A woman brought her dead child to the Buddha and asked him to bring him back to life. The Buddha sent her to a village nearby, telling her to bring back a few mustard seeds from any home that had not had a death. If she did so, he would do as she asked. The woman went with hope but came back empty handed and enlightened. There was no such house in the village...
Like this woman I have spent the past twenty-one months knocking on illusory doors but although I have a quick grasp for intellectual concepts and rational thought, I am a slow learner of life lessons. Some lessons have been intuitive whispers, others gentle nudges but I have only listened to the ones that whacked me upside my head. I can understand God's frustration with me...
Someone once called me Nu Qian Ren, which in Mandarin literally means a strong female person. It gave me pause. The dissonance between my internal perception of myself and the external impression people formed of me was disturbing. How could they not see the doubt and uncertainty or the struggle and fear? I have heard the same words several times and in many different forms since Shekhar died. The dissonance is stronger and even more disturbing. Little did people understand that I felt like a boat that had lost its moorings, floating rudderless on the rapids of a life I did not recognize...an orbit-less planet in a universe where the star had died.
In the immediate aftermath of Shekhar's death, I would tell anybody who would listen that I had lost my husband. The words would fall out of my mouth unbidden and inappropriate... as a sort of apology or explanation for what I could not control, to make real the unacceptable truth of his sudden and inexplicable passing away but most of all to externalize and make visible my internal pain and confusion. The pain was so intense that I could not look beyond myself. Everything only made sense in relation to what was happening to me - I could not empathize, everything became distorted, at once magnified or made trivial by the strange prism of grief - I was both human and automaton. Slowly and painfully, perspective is returning...the other side has come into view despite the death grip of memory.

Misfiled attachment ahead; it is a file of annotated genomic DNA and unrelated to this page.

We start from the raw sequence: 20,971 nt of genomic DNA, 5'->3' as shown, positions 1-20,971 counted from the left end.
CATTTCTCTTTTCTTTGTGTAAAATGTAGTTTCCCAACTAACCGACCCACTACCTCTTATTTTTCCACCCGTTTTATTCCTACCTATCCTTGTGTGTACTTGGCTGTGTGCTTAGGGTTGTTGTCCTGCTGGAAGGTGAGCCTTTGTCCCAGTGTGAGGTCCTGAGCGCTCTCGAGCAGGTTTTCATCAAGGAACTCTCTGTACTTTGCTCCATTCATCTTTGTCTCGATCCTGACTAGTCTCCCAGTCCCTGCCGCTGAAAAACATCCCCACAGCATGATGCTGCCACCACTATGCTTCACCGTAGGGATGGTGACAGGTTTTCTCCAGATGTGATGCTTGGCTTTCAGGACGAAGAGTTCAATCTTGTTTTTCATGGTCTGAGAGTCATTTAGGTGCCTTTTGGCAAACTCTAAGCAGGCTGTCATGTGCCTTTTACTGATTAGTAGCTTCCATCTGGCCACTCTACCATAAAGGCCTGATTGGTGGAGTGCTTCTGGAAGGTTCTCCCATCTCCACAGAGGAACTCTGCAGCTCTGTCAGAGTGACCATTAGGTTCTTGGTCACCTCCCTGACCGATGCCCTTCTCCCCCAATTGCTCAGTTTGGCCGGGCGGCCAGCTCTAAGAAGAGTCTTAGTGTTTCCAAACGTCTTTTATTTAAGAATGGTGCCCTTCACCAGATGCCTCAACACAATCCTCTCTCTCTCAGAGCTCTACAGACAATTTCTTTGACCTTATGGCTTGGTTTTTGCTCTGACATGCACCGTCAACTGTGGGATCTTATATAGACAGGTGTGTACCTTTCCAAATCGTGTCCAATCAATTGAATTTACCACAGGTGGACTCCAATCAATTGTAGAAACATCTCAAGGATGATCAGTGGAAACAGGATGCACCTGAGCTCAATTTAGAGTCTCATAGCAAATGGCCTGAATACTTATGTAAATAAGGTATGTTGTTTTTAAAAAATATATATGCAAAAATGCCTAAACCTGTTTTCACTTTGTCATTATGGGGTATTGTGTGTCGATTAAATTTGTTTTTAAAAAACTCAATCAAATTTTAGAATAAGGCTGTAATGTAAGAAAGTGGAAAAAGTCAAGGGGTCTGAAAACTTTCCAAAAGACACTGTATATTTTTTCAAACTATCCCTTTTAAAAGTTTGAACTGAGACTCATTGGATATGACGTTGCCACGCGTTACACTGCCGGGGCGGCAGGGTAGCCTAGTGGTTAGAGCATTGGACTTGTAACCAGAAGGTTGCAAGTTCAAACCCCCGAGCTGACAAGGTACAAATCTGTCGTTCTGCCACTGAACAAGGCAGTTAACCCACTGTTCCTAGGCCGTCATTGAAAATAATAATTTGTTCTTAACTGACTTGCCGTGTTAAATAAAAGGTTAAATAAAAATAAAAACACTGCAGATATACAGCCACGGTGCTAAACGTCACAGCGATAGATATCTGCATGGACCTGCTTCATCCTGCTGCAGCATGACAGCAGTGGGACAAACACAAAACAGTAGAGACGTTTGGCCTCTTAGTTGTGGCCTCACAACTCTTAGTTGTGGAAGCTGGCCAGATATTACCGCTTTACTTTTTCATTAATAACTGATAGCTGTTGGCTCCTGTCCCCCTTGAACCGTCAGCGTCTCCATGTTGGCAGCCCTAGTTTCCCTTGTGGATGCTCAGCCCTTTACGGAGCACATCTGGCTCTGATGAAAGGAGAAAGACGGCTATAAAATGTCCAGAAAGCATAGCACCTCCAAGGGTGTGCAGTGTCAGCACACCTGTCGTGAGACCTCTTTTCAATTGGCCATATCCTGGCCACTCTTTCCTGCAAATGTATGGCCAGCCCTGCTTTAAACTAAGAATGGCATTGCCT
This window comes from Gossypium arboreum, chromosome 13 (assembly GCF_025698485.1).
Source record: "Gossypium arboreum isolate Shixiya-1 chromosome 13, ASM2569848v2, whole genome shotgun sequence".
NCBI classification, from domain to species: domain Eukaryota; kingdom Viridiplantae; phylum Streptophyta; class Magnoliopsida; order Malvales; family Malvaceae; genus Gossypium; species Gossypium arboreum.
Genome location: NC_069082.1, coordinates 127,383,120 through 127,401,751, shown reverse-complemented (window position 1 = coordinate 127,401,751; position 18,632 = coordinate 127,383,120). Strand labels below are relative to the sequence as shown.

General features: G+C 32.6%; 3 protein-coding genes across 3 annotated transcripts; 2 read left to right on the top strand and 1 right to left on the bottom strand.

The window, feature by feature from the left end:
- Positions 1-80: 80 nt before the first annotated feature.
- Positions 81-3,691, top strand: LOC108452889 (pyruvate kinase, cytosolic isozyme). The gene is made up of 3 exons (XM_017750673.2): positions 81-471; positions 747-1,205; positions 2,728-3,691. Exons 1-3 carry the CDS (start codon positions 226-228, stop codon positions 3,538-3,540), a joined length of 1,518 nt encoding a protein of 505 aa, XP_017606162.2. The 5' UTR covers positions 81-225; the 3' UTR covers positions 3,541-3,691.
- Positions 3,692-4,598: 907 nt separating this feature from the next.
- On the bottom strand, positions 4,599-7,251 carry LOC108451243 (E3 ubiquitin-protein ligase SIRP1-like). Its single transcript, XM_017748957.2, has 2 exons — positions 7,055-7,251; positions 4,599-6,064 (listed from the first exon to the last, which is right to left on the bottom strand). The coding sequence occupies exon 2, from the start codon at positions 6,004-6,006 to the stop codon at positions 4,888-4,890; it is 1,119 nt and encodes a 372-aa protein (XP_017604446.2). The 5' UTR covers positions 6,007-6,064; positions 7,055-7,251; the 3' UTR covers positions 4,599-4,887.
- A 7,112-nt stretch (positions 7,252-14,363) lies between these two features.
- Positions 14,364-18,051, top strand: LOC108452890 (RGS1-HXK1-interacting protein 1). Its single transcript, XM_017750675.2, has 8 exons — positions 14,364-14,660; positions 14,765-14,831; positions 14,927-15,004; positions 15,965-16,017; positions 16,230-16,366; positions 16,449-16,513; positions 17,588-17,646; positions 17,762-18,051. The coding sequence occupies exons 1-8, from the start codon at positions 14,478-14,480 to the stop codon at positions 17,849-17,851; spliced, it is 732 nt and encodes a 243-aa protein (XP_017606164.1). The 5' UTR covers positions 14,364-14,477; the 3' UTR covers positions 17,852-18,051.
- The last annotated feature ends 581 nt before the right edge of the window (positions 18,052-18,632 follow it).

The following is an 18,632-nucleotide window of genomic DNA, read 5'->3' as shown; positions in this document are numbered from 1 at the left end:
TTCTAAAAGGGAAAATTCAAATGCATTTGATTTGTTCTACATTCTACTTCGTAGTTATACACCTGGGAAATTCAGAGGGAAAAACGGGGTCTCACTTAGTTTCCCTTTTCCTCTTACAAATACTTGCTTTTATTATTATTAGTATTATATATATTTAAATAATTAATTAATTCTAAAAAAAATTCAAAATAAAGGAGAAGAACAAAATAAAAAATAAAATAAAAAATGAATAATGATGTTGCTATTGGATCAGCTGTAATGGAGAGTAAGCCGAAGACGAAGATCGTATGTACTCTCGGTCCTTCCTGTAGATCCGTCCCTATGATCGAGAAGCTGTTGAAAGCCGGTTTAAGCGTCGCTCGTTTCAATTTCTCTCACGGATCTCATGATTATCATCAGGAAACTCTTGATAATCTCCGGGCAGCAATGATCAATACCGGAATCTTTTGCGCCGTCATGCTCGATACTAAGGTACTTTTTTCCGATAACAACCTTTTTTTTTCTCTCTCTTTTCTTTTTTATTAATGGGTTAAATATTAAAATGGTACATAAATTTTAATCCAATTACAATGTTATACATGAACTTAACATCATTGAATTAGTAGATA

The truth is that this is my life and these are the circumstances, I am living it...strength has little to do with it. It is more about resilience...how much can you survive without breaking or falling apart? We all do the best we can, with what we know and understand and can bear...
A year is a wonderful metaphor for life. It begins with possibilities and resolutions, encounters the self somewhere in the middle when revisions and recalibration become acceptable and ends in regret and a still full in-basket...as one year dies a natural death, the new year promises rebirth and the cycle repeats itself.
Rumi, the Sufi poet and mystic, said, "Many demolitions are actually renovations." As I begin another year living in the rubble of my previous life and identity, I am renovating using strength, grace and wisdom - strength to meet the many challenges ahead of me, wisdom to embrace the new year and as Sarah Ban Breathnach says, grace to be grateful not only for what I have but also what I have escaped...but most importantly of all, I am rebuilding in congruence - where the inside is the outside and vice versa.
Memory is how we hold on to the past... Regret, hostility, anxiety, insecurity all depend upon trying to relive the past and change it. Therefore, memory blocks the flow of life in the present...The past is dead. There is no life there, even when you dwell upon a happy past.